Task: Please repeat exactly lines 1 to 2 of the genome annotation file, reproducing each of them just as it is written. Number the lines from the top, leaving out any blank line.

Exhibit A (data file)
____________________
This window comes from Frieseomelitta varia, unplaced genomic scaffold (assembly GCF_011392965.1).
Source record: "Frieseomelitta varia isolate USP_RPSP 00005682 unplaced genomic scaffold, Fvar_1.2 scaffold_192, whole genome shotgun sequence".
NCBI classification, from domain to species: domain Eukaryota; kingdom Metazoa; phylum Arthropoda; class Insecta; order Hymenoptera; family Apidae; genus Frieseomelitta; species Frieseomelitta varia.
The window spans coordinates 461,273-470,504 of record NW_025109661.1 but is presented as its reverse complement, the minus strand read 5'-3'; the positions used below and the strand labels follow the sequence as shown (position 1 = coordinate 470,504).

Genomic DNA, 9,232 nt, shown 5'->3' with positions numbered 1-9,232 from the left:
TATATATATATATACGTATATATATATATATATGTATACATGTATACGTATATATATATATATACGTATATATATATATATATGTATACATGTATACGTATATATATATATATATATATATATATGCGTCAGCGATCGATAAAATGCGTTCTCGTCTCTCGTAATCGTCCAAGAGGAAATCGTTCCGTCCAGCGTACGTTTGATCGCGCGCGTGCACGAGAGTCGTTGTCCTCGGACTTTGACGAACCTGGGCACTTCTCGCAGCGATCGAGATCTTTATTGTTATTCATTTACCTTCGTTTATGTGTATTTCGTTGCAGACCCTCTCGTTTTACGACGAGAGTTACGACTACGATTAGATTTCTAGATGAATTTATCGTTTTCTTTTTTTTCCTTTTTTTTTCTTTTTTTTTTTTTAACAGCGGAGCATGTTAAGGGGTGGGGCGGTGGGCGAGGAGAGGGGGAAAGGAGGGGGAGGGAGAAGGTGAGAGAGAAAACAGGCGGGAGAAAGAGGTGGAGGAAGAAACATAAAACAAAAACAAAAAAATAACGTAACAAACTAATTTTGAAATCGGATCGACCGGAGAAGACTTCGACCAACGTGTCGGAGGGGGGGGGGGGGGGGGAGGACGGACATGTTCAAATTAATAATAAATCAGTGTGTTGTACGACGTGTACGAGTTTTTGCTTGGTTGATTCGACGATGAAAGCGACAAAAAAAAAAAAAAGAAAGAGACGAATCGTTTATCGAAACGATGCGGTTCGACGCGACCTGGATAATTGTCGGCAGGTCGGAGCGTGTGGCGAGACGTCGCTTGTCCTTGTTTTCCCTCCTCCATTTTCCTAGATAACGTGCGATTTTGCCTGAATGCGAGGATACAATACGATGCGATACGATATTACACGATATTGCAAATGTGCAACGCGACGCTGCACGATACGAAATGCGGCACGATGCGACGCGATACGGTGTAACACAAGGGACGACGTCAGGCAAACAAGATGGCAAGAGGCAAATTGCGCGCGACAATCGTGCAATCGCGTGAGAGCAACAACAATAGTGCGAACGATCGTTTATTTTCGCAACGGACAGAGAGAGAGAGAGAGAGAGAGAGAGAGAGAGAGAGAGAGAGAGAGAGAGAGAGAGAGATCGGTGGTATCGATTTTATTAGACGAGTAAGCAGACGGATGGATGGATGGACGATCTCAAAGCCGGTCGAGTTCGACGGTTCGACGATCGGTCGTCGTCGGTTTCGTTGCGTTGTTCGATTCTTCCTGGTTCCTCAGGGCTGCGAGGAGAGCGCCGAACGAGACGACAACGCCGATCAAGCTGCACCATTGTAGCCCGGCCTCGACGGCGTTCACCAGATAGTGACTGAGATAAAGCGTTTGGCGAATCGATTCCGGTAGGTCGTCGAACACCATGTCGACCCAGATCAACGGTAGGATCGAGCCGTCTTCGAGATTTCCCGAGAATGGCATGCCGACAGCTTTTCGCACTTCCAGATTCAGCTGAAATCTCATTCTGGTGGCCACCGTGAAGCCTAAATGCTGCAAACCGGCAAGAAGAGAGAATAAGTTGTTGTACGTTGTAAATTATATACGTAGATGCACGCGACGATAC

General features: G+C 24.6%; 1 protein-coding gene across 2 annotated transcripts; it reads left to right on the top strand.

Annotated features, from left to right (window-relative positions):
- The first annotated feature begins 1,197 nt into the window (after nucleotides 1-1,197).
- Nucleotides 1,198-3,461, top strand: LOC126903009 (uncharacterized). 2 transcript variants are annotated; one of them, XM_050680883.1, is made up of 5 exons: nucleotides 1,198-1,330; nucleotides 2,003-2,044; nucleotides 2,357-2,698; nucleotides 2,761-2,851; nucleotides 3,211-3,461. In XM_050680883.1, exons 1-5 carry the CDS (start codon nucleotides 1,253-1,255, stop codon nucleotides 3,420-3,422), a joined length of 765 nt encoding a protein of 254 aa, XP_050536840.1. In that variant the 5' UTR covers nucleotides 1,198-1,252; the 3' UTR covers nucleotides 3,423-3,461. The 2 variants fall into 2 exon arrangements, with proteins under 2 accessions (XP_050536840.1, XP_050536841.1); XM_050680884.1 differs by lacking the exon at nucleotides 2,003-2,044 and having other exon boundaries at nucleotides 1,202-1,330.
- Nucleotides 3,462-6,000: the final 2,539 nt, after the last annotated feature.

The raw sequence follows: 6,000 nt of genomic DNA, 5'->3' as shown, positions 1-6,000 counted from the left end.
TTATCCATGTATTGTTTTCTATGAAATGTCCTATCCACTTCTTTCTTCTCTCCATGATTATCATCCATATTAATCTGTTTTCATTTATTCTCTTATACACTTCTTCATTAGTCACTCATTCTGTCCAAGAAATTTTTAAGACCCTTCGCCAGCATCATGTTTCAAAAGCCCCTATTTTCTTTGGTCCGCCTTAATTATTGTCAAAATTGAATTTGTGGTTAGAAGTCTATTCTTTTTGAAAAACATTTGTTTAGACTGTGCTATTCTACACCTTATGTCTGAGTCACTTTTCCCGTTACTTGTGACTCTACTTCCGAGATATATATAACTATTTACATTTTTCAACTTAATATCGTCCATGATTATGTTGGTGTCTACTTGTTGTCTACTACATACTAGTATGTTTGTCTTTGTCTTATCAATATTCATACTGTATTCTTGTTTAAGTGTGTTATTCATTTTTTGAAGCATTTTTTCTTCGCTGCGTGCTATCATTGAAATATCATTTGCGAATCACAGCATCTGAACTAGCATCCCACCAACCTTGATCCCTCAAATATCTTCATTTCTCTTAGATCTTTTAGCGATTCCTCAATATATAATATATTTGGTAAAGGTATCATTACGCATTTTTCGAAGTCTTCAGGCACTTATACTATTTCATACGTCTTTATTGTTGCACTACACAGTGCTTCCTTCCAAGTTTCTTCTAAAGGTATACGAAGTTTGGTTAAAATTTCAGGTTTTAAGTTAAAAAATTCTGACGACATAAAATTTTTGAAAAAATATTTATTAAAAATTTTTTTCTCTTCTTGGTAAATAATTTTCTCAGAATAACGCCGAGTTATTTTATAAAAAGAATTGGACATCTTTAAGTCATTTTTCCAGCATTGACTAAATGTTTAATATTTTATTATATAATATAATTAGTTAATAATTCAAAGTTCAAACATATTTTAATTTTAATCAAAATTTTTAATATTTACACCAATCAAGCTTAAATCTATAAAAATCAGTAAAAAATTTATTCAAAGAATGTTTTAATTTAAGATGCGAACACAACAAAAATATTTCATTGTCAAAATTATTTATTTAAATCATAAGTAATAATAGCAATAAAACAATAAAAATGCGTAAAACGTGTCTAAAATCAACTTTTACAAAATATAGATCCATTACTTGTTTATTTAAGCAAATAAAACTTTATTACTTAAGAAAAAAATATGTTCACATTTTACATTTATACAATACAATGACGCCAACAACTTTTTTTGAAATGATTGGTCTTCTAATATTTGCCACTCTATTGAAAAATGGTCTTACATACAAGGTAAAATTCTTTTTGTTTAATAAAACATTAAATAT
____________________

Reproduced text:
This window comes from Frieseomelitta varia, unplaced genomic scaffold (assembly GCF_011392965.1).
Source record: "Frieseomelitta varia isolate USP_RPSP 00005682 unplaced genomic scaffold, Fvar_1.2 scaffold_192, whole genome shotgun sequence".